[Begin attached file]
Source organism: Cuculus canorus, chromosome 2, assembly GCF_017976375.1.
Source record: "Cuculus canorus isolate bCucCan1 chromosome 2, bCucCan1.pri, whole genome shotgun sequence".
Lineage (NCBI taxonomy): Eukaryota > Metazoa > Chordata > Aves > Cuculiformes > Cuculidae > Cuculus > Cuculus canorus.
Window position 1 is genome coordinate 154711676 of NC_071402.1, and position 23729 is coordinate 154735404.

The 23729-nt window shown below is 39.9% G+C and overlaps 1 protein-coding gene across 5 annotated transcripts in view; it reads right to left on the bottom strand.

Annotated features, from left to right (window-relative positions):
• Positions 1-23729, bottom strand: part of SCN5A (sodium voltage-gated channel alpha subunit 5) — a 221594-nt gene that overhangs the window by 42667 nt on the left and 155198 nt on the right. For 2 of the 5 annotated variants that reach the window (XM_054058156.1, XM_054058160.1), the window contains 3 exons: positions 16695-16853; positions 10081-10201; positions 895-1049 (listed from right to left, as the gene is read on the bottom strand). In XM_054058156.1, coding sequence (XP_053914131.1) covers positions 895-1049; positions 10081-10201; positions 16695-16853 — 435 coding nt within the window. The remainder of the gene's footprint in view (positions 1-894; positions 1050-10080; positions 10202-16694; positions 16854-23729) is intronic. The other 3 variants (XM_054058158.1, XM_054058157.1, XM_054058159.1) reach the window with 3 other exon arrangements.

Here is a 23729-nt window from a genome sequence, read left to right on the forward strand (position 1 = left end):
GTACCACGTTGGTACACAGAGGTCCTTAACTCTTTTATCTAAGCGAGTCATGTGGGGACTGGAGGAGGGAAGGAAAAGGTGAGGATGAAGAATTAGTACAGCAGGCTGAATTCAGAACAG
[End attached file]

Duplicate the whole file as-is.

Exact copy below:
Source organism: Cuculus canorus, chromosome 2, assembly GCF_017976375.1.
Source record: "Cuculus canorus isolate bCucCan1 chromosome 2, bCucCan1.pri, whole genome shotgun sequence".
Lineage (NCBI taxonomy): Eukaryota > Metazoa > Chordata > Aves > Cuculiformes > Cuculidae > Cuculus > Cuculus canorus.
Window position 1 is genome coordinate 154711676 of NC_071402.1, and position 23729 is coordinate 154735404.

The 23729-nt window shown below is 39.9% G+C and overlaps 1 protein-coding gene across 5 annotated transcripts in view; it reads right to left on the bottom strand.

Annotated features, from left to right (window-relative positions):
• Positions 1-23729, bottom strand: part of SCN5A (sodium voltage-gated channel alpha subunit 5) — a 221594-nt gene that overhangs the window by 42667 nt on the left and 155198 nt on the right. For 2 of the 5 annotated variants that reach the window (XM_054058156.1, XM_054058160.1), the window contains 3 exons: positions 16695-16853; positions 10081-10201; positions 895-1049 (listed from right to left, as the gene is read on the bottom strand). In XM_054058156.1, coding sequence (XP_053914131.1) covers positions 895-1049; positions 10081-10201; positions 16695-16853 — 435 coding nt within the window. The remainder of the gene's footprint in view (positions 1-894; positions 1050-10080; positions 10202-16694; positions 16854-23729) is intronic. The other 3 variants (XM_054058158.1, XM_054058157.1, XM_054058159.1) reach the window with 3 other exon arrangements.

Here is a 23729-nt window from a genome sequence, read left to right on the forward strand (position 1 = left end):
GTACCACGTTGGTACACAGAGGTCCTTAACTCTTTTATCTAAGCGAGTCATGTGGGGACTGGAGGAGGGAAGGAAAAGGTGAGGATGAAGAATTAGTACAGCAGGCTGAATTCAGAACAG